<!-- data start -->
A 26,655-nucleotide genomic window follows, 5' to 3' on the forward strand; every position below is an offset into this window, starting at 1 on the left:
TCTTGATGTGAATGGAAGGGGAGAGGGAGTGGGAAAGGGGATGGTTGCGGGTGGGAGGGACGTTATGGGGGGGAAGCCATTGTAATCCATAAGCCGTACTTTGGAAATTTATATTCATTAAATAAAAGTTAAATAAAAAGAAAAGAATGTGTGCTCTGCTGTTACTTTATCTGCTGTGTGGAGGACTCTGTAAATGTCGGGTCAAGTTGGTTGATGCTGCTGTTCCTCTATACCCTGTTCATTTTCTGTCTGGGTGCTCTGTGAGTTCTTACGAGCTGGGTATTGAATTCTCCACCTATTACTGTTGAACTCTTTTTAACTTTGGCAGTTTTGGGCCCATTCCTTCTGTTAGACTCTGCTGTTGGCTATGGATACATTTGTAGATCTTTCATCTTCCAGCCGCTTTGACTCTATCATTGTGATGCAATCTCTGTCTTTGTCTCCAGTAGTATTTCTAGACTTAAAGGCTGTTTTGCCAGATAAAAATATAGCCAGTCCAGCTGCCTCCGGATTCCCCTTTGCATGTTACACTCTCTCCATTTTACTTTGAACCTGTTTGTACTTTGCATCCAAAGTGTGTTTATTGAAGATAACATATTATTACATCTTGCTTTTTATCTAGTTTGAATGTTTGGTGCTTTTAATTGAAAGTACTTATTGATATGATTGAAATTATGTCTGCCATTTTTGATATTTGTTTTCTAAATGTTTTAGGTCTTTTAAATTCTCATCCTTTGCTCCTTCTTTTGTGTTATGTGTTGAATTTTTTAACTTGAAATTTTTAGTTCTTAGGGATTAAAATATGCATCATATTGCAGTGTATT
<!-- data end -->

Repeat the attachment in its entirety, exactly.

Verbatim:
A 26,655-nucleotide genomic window follows, 5' to 3' on the forward strand; every position below is an offset into this window, starting at 1 on the left:
TCTTGATGTGAATGGAAGGGGAGAGGGAGTGGGAAAGGGGATGGTTGCGGGTGGGAGGGACGTTATGGGGGGGAAGCCATTGTAATCCATAAGCCGTACTTTGGAAATTTATATTCATTAAATAAAAGTTAAATAAAAAGAAAAGAATGTGTGCTCTGCTGTTACTTTATCTGCTGTGTGGAGGACTCTGTAAATGTCGGGTCAAGTTGGTTGATGCTGCTGTTCCTCTATACCCTGTTCATTTTCTGTCTGGGTGCTCTGTGAGTTCTTACGAGCTGGGTATTGAATTCTCCACCTATTACTGTTGAACTCTTTTTAACTTTGGCAGTTTTGGGCCCATTCCTTCTGTTAGACTCTGCTGTTGGCTATGGATACATTTGTAGATCTTTCATCTTCCAGCCGCTTTGACTCTATCATTGTGATGCAATCTCTGTCTTTGTCTCCAGTAGTATTTCTAGACTTAAAGGCTGTTTTGCCAGATAAAAATATAGCCAGTCCAGCTGCCTCCGGATTCCCCTTTGCATGTTACACTCTCTCCATTTTACTTTGAACCTGTTTGTACTTTGCATCCAAAGTGTGTTTATTGAAGATAACATATTATTACATCTTGCTTTTTATCTAGTTTGAATGTTTGGTGCTTTTAATTGAAAGTACTTATTGATATGATTGAAATTATGTCTGCCATTTTTGATATTTGTTTTCTAAATGTTTTAGGTCTTTTAAATTCTCATCCTTTGCTCCTTCTTTTGTGTTATGTGTTGAATTTTTTAACTTGAAATTTTTAGTTCTTAGGGATTAAAATATGCATCATATTGCAGTGTATT